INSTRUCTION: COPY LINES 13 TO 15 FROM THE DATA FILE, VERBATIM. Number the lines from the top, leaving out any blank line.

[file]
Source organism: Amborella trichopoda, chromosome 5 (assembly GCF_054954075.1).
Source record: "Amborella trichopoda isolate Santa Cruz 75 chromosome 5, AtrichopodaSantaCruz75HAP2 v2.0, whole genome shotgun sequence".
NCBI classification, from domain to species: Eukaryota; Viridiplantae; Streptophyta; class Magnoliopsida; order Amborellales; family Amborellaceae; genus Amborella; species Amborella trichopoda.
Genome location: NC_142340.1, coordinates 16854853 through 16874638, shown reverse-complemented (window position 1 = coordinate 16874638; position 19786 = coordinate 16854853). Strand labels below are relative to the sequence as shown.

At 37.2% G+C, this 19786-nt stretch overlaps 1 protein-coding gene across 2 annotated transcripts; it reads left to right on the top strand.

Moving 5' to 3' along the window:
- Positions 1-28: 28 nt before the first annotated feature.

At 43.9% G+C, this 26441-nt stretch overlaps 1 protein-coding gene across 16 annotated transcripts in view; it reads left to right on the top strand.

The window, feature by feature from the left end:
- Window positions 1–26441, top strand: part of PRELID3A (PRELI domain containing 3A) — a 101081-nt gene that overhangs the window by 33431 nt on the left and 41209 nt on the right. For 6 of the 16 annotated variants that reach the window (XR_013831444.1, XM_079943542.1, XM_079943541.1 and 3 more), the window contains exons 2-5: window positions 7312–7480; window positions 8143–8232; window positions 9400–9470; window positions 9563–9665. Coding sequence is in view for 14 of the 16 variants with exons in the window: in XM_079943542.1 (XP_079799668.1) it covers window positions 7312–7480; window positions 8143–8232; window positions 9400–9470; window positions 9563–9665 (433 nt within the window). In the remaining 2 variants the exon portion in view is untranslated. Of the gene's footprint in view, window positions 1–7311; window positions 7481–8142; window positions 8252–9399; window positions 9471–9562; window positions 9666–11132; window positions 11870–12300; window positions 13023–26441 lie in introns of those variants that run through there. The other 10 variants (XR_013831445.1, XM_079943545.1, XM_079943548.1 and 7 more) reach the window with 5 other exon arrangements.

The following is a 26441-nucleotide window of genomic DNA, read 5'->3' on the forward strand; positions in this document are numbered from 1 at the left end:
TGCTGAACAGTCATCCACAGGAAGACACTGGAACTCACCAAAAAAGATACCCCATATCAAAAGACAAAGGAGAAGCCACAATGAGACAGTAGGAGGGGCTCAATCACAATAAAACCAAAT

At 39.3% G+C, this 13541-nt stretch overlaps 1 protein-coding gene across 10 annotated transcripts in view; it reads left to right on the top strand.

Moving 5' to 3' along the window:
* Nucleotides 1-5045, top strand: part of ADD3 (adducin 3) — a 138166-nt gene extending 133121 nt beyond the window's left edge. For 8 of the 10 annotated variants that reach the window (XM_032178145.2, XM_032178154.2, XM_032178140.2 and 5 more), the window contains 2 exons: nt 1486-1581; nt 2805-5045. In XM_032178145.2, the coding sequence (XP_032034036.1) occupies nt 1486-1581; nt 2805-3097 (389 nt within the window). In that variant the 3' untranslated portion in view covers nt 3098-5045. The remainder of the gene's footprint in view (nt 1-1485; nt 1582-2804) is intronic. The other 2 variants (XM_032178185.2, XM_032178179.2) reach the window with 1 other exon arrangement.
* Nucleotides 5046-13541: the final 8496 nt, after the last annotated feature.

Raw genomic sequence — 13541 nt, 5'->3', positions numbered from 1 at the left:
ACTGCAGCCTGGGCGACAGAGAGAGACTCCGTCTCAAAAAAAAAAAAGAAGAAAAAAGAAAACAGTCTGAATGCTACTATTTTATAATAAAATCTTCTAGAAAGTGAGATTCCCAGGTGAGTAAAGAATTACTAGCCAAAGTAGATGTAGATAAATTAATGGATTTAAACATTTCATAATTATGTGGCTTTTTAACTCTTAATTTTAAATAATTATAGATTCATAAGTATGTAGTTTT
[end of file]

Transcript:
At 39.3% G+C, this 13541-nt stretch overlaps 1 protein-coding gene across 10 annotated transcripts in view; it reads left to right on the top strand.

Moving 5' to 3' along the window:
* Nucleotides 1-5045, top strand: part of ADD3 (adducin 3) — a 138166-nt gene extending 133121 nt beyond the window's left edge. For 8 of the 10 annotated variants that reach the window (XM_032178145.2, XM_032178154.2, XM_032178140.2 and 5 more), the window contains 2 exons: nt 1486-1581; nt 2805-5045. In XM_032178145.2, the coding sequence (XP_032034036.1) occupies nt 1486-1581; nt 2805-3097 (389 nt within the window). In that variant the 3' untranslated portion in view covers nt 3098-5045. The remainder of the gene's footprint in view (nt 1-1485; nt 1582-2804) is intronic. The other 2 variants (XM_032178185.2, XM_032178179.2) reach the window with 1 other exon arrangement.